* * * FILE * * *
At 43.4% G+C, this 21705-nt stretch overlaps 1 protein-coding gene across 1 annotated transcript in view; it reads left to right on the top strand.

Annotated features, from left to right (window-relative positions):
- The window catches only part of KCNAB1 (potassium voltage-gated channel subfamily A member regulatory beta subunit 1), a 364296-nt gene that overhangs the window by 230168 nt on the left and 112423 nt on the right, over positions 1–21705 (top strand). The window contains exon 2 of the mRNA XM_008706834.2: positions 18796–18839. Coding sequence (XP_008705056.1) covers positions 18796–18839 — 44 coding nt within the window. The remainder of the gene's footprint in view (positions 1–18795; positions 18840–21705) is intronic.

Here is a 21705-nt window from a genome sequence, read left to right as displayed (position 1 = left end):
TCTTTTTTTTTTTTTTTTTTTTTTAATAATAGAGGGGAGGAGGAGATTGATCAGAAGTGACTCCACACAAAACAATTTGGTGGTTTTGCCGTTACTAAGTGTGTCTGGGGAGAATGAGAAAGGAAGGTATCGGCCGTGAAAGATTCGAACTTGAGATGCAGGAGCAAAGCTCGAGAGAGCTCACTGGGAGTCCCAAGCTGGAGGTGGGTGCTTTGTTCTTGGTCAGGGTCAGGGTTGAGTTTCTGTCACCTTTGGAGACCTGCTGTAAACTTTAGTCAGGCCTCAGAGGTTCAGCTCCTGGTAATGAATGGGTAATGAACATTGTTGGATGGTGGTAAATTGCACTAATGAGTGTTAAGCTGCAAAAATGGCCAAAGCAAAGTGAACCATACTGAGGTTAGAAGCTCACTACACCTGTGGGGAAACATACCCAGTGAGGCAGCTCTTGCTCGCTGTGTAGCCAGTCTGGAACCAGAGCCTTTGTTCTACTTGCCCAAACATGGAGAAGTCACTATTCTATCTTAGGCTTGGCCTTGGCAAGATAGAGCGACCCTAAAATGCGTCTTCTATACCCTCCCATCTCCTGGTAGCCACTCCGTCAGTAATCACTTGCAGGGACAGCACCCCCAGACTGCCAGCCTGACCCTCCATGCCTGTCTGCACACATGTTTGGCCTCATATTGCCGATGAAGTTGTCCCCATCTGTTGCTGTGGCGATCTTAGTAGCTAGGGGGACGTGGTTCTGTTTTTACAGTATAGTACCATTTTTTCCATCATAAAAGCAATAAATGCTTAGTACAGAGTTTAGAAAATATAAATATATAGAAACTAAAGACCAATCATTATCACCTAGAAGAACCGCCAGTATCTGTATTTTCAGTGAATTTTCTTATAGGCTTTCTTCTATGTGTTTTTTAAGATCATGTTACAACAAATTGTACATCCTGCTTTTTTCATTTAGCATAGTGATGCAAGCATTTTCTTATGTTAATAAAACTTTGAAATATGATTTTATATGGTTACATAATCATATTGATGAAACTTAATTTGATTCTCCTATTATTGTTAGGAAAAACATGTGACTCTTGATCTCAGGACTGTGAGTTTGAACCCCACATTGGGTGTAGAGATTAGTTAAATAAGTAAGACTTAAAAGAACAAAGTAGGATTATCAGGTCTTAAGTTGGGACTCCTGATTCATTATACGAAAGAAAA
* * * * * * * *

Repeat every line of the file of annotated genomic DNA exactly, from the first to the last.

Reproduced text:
At 43.4% G+C, this 21705-nt stretch overlaps 1 protein-coding gene across 1 annotated transcript in view; it reads left to right on the top strand.

Annotated features, from left to right (window-relative positions):
- The window catches only part of KCNAB1 (potassium voltage-gated channel subfamily A member regulatory beta subunit 1), a 364296-nt gene that overhangs the window by 230168 nt on the left and 112423 nt on the right, over positions 1–21705 (top strand). The window contains exon 2 of the mRNA XM_008706834.2: positions 18796–18839. Coding sequence (XP_008705056.1) covers positions 18796–18839 — 44 coding nt within the window. The remainder of the gene's footprint in view (positions 1–18795; positions 18840–21705) is intronic.

Here is a 21705-nt window from a genome sequence, read left to right as displayed (position 1 = left end):
TCTTTTTTTTTTTTTTTTTTTTTTAATAATAGAGGGGAGGAGGAGATTGATCAGAAGTGACTCCACACAAAACAATTTGGTGGTTTTGCCGTTACTAAGTGTGTCTGGGGAGAATGAGAAAGGAAGGTATCGGCCGTGAAAGATTCGAACTTGAGATGCAGGAGCAAAGCTCGAGAGAGCTCACTGGGAGTCCCAAGCTGGAGGTGGGTGCTTTGTTCTTGGTCAGGGTCAGGGTTGAGTTTCTGTCACCTTTGGAGACCTGCTGTAAACTTTAGTCAGGCCTCAGAGGTTCAGCTCCTGGTAATGAATGGGTAATGAACATTGTTGGATGGTGGTAAATTGCACTAATGAGTGTTAAGCTGCAAAAATGGCCAAAGCAAAGTGAACCATACTGAGGTTAGAAGCTCACTACACCTGTGGGGAAACATACCCAGTGAGGCAGCTCTTGCTCGCTGTGTAGCCAGTCTGGAACCAGAGCCTTTGTTCTACTTGCCCAAACATGGAGAAGTCACTATTCTATCTTAGGCTTGGCCTTGGCAAGATAGAGCGACCCTAAAATGCGTCTTCTATACCCTCCCATCTCCTGGTAGCCACTCCGTCAGTAATCACTTGCAGGGACAGCACCCCCAGACTGCCAGCCTGACCCTCCATGCCTGTCTGCACACATGTTTGGCCTCATATTGCCGATGAAGTTGTCCCCATCTGTTGCTGTGGCGATCTTAGTAGCTAGGGGGACGTGGTTCTGTTTTTACAGTATAGTACCATTTTTTCCATCATAAAAGCAATAAATGCTTAGTACAGAGTTTAGAAAATATAAATATATAGAAACTAAAGACCAATCATTATCACCTAGAAGAACCGCCAGTATCTGTATTTTCAGTGAATTTTCTTATAGGCTTTCTTCTATGTGTTTTTTAAGATCATGTTACAACAAATTGTACATCCTGCTTTTTTCATTTAGCATAGTGATGCAAGCATTTTCTTATGTTAATAAAACTTTGAAATATGATTTTATATGGTTACATAATCATATTGATGAAACTTAATTTGATTCTCCTATTATTGTTAGGAAAAACATGTGACTCTTGATCTCAGGACTGTGAGTTTGAACCCCACATTGGGTGTAGAGATTAGTTAAATAAGTAAGACTTAAAAGAACAAAGTAGGATTATCAGGTCTTAAGTTGGGACTCCTGATTCATTATACGAAAGAAAA